Tinning flux and paste flux are essential agents that are widely used in soldering. Perhaps, you are wondering how one compares over the other. Let’s find out the pros and cons of each.
Tinning flux and paste flux have many uses in the world of plumbing. They are used to help prevent oxidation of metal pipes and fittings by removing impurities that degrade the metal surfaces. More importantly, they prevent further oxidation by blocking the entry of air during the wetting process.
The two types of flux may have similar functions but have significant differences in their characteristics. Many professional plumbers prefer the tinning flux over the paste flux. Some prefer otherwise. If you want to learn more about the properties and characteristics of the two, you should read along further.
What is Tinning Flux?
A tinning flux is a greenish-gray paste consisting of metals like copper, bismuth, tin, ammonium chloride, and sometimes lead that is used to polish, tin, and flux specific metals.
What is Tinning Flux Used for?
A tinning flux can have several uses but it is mainly used to solder soldered metals. The metals are:
- Most ideal for copper and copper-coated pipes
Specifically, a tinning flux can have other functions:
- Cleaning of metal surfaces. It washes out residual flux out and also cleans the surfaces to achieve an even distribution of solder.
- Pre-tinning of surface. Tinning holds the pipes together and makes fittings flow and conform more easily. Think of this as some sort of a “lubricant”.
- Prevents oxidation of the pipe. When a tinning flux is applied, it acts as a barrier that keeps air from getting in which slows down the natural process of oxidation in metal pieces.
What Surfaces Should You Not Use Tinning Flux On?
You cannot use tinning flux on the following metals or surfaces:
- Stainless steel
- Electrical parts (for water-soluble fluxes)
Attempting to use tinning flux on these surfaces will either cause the flux to fail, or, on electronics, potential damage to the circuits.
Pros of Using Tinning Flux
Many plumbers prefer to use tinning flux because of the following reasons:
- Ideal on larger pipes: Most pipes are of decent size. And because of its ease of use, tinning flux is often a better choice for many professional plumbers. While it’s ideal on larger pipes, it can still be used on smaller pipes.
- Wipes better than regular paste: There are several tinning fluxes in the market which makes it easier to remove or wipe after you have finished soldering. Although not proven, many plumbers believe that putting the right amount of flux is the key to better results.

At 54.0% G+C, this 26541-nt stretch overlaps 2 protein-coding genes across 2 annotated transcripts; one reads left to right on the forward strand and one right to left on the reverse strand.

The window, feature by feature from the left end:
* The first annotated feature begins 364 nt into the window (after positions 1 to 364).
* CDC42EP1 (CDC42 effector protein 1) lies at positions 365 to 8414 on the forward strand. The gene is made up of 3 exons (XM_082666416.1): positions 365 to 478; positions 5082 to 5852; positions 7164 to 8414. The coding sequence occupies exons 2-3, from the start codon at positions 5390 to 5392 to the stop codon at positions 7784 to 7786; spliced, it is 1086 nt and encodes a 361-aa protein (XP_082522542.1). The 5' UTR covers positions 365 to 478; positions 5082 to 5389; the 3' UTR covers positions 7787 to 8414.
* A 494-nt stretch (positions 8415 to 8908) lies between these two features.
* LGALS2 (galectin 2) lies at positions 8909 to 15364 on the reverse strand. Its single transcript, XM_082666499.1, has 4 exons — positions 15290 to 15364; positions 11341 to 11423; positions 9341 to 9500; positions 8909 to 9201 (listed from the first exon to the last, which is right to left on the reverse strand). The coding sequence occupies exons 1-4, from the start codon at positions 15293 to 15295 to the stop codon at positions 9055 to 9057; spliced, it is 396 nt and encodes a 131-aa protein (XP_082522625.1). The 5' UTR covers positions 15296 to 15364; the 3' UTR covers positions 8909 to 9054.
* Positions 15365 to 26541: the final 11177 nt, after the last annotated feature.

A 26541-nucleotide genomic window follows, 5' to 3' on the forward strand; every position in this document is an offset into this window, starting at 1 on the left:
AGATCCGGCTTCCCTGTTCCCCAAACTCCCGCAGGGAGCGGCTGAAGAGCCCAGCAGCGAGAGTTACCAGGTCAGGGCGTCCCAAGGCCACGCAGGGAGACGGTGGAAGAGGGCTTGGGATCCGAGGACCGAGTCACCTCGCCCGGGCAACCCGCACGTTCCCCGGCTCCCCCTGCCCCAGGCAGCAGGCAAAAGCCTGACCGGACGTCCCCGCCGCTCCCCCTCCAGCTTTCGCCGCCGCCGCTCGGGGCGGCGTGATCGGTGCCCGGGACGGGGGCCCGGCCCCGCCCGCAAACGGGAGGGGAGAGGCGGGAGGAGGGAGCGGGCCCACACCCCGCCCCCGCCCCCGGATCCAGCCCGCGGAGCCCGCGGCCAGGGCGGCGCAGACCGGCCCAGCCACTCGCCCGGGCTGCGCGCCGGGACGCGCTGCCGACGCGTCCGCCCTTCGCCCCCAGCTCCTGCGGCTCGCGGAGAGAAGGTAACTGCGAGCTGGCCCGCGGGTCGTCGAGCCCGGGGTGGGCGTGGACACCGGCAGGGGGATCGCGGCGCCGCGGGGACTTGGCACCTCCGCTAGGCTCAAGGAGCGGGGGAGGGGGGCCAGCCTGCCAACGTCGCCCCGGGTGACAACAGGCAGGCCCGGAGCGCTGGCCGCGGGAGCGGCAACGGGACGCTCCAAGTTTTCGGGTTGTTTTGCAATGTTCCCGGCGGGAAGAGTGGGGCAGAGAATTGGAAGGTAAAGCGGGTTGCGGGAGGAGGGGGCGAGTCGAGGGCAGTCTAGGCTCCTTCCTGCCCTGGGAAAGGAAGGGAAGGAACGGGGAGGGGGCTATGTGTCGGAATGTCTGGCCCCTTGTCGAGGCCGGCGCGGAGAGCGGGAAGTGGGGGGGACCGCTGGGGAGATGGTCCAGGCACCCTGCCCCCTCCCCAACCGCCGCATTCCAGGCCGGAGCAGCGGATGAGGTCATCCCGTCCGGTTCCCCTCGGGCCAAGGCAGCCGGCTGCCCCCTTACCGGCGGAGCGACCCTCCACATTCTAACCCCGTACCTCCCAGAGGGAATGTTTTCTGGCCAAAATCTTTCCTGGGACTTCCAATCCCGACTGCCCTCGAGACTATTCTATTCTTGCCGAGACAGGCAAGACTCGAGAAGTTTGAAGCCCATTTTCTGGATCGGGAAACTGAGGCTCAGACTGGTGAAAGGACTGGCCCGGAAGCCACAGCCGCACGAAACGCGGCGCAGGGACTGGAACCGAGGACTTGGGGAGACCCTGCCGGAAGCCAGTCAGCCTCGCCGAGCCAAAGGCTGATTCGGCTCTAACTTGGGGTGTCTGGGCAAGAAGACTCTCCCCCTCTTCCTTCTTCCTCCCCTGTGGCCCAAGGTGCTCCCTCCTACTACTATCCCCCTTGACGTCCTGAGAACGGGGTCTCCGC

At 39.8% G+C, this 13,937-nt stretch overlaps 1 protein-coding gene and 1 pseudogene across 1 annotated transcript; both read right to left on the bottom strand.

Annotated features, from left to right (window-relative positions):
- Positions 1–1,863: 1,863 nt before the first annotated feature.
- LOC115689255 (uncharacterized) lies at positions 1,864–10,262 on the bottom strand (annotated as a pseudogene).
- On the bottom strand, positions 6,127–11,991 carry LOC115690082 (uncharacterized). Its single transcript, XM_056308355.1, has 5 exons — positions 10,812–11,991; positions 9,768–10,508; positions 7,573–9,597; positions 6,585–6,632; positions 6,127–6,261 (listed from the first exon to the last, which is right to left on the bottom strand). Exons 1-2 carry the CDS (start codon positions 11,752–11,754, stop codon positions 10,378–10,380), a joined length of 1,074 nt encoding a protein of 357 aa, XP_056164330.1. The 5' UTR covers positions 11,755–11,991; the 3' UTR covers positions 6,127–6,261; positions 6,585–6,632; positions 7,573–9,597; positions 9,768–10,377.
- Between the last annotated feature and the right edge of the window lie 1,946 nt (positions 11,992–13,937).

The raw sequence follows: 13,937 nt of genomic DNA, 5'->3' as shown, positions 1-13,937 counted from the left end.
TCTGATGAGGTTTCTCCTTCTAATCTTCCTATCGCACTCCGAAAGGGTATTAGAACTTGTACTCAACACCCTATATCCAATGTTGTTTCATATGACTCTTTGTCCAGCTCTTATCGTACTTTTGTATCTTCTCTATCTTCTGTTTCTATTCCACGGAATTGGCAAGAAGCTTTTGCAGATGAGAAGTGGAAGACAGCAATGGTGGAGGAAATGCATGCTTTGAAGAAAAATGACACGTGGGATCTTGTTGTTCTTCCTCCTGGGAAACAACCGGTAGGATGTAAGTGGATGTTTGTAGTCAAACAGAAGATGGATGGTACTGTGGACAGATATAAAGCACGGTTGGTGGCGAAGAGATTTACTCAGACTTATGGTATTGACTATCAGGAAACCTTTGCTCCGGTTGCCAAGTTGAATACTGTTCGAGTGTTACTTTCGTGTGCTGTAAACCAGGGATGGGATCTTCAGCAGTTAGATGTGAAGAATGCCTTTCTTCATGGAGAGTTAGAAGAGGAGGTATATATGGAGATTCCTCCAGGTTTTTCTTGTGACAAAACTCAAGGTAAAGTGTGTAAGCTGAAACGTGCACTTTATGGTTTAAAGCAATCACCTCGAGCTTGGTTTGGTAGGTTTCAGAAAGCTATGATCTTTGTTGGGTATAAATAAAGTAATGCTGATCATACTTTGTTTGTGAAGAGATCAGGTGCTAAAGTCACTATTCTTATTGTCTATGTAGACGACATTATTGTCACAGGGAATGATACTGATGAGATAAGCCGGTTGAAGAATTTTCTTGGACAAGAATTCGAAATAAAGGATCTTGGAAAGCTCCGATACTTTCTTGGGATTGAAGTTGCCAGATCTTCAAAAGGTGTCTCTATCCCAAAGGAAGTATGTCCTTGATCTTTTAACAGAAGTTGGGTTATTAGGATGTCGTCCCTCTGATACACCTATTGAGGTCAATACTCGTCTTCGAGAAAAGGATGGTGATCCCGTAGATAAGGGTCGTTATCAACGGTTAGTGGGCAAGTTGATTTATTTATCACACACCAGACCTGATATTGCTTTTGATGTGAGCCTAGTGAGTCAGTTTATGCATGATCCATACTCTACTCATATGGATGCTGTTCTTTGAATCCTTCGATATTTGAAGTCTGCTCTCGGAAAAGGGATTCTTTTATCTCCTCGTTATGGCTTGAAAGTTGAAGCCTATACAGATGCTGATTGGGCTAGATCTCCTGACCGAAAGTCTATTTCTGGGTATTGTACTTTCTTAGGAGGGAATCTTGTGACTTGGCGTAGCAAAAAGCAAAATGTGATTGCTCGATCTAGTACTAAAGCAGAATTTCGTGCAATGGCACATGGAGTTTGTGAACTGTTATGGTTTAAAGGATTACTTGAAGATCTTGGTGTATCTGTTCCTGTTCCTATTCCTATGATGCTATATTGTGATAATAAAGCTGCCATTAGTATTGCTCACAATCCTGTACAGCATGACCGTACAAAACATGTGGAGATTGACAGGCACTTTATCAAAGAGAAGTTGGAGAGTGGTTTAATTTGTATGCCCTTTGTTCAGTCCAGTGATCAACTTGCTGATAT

- Can withstand more heat: A tinning flux when heated is active up to 700oF. This means that it can bear more heat and will not overburn easily.
In general, tinning flux is the top choice for any plumbing job.
Cons of Using Tinning Flux
As useful as tinning flux is, there are scenarios where it’s use may not be ideal.
- More expensive compared to paste flux: If you have a plumbing business and you use fluxes multiple times a day, then tinning flux could be more expensive to purchase. This could seriously factor into business costs.
- Shelf life is short: Tinning fluxes tend to last for up to a year from the date of manufacture. If you don’t end up using much tinning flux on a regular basis, you could potentially waste both product and money.
Both of the negatives are simply about the price—make sure to buy only in the amounts you need so you don’t waste too much money.
What is Paste Flux?
A soldering paste flux is a light-yellow past used commonly to clean and flux metals. The common ingredients are similar to tinning fluxes but with the addition of fillers, surfactant blends, and triethanolamine hydrochloride.
What is Paste Flux Used for?
Just like tinning fluxes, it is ideal for copper-based materials or alloys. It can be used for fire sprinklers and potable water pipes.
What Surfaces Should You Not Use Paste Flux On?
Just like tinning fluxes, you cannot use paste fluxes on the following metals or surfaces:
- Stainless steel
- Electrical parts (for water-soluble paste flux)
Soldering on those materials requires a different flux approach.
What Are the Chemical Properties of Paste Flux?
Flux is inert or inactive at room temperature (15-30oC) but becomes active as it is subjected to heat. Solder paste flux has more active ingredients compared to a liquid flux. A solder paste flux can have as much as 60 to 80% active ingredients compared to the 2 to 25% of the liquid version.
What are the Types of Paste Flux?
There are several types of paste flux; we will discuss the three most common.
Water-soluble Paste Flux
It is glycol based and is often used to excessively clean and oxidize your metal surface because of its high reactive properties. However, because it is a very effective cleaner and oxidizer, water-soluble paste flux can easily corrode your metal surface if incompletely removed. Thus, it’s very important to wipe your pipe clean.
Rosin Paste Flux
Rosin paste flux is used for surfaces that are easy to solder and clean. It is mild compared to the water-soluble paste flux. Thus, it is less corrosive. Because of this characteristic, rosin paste fluxes do not have to be removed.
Rosin paste flux can be used on large wirings such as electrical parts.
No-Clean Paste Flux
Just like the rosin paste flux, No-clean paste flux are for surfaces that are easy to solder. Its reactivity is similar to a rosin paste. Thus, it is less corrosive or conductive. From the name itself, this type of flux does not need to be wiped clean or removed after soldering.